Gold ETFs Suffer Huge Outflows
Takings of gold via exchange-traded funds sent demand for the yellow metal to a three-year high. Reuters

Investors searching for a safe haven in the wake of a series of unpredictable political developments sent gold demand rocketing to a three-year high, according to new research published on Friday (3 February).

In its annual appraisal of the market, the World Gold Council (WGC) said investors' takings via exchange-traded funds (ETFs) helped total global demand climb by around 2% to 4,309 metric tonnes in 2016, the highest since 2013. Total gold supply rose 5% to 4,571 tonnes.

Specifically on ETFs – which allow investors to put money into physical gold without having to buy and store the yellow metal – data points to takings totalling 532 tons for 2016; the second highest figure on record.

In turn, that meant total ETF demand came in at a four-year high of 1,561.1 tonnes; a rise of 70%, as the election of Donald Trump as US President, Brexit, the Italian Referendum and fears of other upheavals in Europe sent investors scurrying toward gold-related funds.

The ETFs' uptick offset a decline in coin and jewellery demand, down 11% to 3,071 tonnes, largely attributed to Indian Prime Minister Narendra Modi's demonetisation drive in the fourth quarter of last year.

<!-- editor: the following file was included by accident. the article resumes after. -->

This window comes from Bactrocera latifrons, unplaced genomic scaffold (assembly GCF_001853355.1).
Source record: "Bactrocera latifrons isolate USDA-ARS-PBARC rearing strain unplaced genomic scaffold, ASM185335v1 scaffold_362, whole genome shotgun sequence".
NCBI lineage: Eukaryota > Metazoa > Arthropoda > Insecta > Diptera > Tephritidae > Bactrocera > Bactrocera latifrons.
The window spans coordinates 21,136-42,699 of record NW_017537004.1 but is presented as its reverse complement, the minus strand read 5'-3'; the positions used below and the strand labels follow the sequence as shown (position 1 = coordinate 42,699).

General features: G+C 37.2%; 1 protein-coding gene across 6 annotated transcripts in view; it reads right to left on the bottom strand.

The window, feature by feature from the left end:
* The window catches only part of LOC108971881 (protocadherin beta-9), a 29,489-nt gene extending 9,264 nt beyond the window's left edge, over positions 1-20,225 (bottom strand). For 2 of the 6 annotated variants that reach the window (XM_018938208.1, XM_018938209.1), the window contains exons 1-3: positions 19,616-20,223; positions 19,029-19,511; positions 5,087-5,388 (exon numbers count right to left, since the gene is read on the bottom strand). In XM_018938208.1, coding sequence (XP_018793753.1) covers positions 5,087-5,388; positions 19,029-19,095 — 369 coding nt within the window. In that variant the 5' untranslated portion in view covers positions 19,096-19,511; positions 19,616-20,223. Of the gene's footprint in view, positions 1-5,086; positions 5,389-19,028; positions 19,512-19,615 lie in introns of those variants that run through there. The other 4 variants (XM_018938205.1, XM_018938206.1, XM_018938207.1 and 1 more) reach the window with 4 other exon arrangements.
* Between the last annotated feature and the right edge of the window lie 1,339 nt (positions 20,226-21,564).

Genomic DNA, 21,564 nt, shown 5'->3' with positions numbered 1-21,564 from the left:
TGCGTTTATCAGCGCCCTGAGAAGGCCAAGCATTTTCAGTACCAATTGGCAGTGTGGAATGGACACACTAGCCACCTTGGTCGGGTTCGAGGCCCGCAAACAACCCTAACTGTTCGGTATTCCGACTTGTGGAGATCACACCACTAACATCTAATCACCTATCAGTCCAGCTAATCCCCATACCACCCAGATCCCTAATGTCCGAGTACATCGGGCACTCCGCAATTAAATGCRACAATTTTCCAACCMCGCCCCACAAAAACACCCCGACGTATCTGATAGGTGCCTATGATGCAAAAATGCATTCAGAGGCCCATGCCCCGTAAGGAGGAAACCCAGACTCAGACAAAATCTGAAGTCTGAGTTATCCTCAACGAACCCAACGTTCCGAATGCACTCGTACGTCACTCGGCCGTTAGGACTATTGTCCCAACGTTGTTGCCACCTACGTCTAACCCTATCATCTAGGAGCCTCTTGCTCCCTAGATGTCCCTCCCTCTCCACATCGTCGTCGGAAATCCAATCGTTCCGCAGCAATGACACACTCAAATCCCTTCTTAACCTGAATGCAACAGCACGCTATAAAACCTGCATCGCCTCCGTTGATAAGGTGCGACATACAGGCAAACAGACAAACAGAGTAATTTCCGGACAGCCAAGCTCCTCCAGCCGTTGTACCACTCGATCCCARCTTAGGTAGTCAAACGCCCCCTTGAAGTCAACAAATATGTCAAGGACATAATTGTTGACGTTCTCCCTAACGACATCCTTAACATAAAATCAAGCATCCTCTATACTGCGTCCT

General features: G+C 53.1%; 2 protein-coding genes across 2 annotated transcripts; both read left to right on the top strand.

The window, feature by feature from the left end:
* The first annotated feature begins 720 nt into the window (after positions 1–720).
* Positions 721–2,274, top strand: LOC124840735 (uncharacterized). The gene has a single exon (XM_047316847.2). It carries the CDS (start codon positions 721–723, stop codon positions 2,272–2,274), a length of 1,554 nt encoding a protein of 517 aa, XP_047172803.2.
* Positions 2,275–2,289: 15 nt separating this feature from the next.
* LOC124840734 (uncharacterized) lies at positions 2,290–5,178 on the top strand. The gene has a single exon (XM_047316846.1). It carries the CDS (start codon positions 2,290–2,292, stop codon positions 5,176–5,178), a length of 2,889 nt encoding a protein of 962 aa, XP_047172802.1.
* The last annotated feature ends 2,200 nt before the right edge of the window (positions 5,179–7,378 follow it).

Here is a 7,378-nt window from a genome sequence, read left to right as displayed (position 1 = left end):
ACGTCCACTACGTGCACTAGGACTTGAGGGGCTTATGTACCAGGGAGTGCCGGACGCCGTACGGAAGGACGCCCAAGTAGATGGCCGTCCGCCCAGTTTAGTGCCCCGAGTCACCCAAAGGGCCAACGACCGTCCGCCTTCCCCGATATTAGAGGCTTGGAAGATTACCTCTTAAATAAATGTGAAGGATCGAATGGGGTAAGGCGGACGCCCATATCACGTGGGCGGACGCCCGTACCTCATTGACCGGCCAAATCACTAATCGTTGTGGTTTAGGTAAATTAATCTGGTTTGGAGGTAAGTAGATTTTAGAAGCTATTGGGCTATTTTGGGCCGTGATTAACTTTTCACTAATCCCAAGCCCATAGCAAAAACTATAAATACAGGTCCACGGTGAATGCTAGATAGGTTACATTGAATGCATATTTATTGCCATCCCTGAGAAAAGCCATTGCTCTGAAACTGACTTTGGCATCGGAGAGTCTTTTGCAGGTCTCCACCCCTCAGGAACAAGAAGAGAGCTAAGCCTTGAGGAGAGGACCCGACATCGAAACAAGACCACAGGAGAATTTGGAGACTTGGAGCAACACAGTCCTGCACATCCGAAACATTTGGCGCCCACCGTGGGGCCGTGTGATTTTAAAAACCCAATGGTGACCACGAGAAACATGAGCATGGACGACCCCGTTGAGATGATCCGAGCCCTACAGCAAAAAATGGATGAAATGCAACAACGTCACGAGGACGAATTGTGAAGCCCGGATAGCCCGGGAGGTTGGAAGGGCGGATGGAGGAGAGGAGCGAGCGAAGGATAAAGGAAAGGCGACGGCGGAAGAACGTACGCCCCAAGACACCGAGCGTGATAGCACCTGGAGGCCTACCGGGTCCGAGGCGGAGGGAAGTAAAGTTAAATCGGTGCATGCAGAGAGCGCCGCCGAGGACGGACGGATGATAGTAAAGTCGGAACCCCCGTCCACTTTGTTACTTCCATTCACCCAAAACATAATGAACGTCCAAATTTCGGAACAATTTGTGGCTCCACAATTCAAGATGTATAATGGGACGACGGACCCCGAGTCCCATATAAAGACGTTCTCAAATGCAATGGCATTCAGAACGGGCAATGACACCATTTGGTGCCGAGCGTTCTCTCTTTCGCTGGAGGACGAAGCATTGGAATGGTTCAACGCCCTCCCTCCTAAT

The move saw Indian notes with the largest denominations being withdrawn from circulation and replaced by newer versions under severe restrictions. As a consequence, Indians spent less on jewellery, with total Indian consumer demand falling 21% to 675.5 tonnes.

Physical gold purchases in the world's biggest market – China – also took a knock, coming in 7% lower at 913.6 tonnes. Combined gold bar and coin demand was described as "exceptionally soft" by the WGC, dipping by around 2% to 1,029.2 tonnes.

Central banks also cut gold acquisitions by 33% to a six-year low of 383.6 tonnes, owing to pressures on foreign-exchange reserves. Demand from the technology gadget manufacturers also fell 3% to 322 tonnes.

India demonetisation high value currency notes
A customer waits to deposit INR 1000 banknotes in a cash deposit machine at bank in Mumbai Danish Siddiqui/Reuters

Alistair Hewitt, head of market intelligence at the WGC, said: "ETFs are easy ways for people to access gold. Geopolitical issues have driven continued inflows into gold-backed ETFs. Last year saw an unprecedented degree of political upheaval, which underpinned huge institutional investor flows into gold."

Hewitt added that uncertainty was already extending into 2017 with "fringe parties polling especially well" in many countries, including the Netherlands, France, Italy and Germany.

FXTM research analyst Lukman Otunuga said a vulnerable dollar, coupled with the persistent Trump uncertainties, has bolstered gold's safe-haven allure further, with the metal charging to a fresh three-week high above $1,220 an ounce during Thursday's trading session.

"This yellow metal seems to be back in fashion in the short-term with further inclines expected as investors scatter from riskier assets to safety, even if the threat of US economic data capping gains remains in play."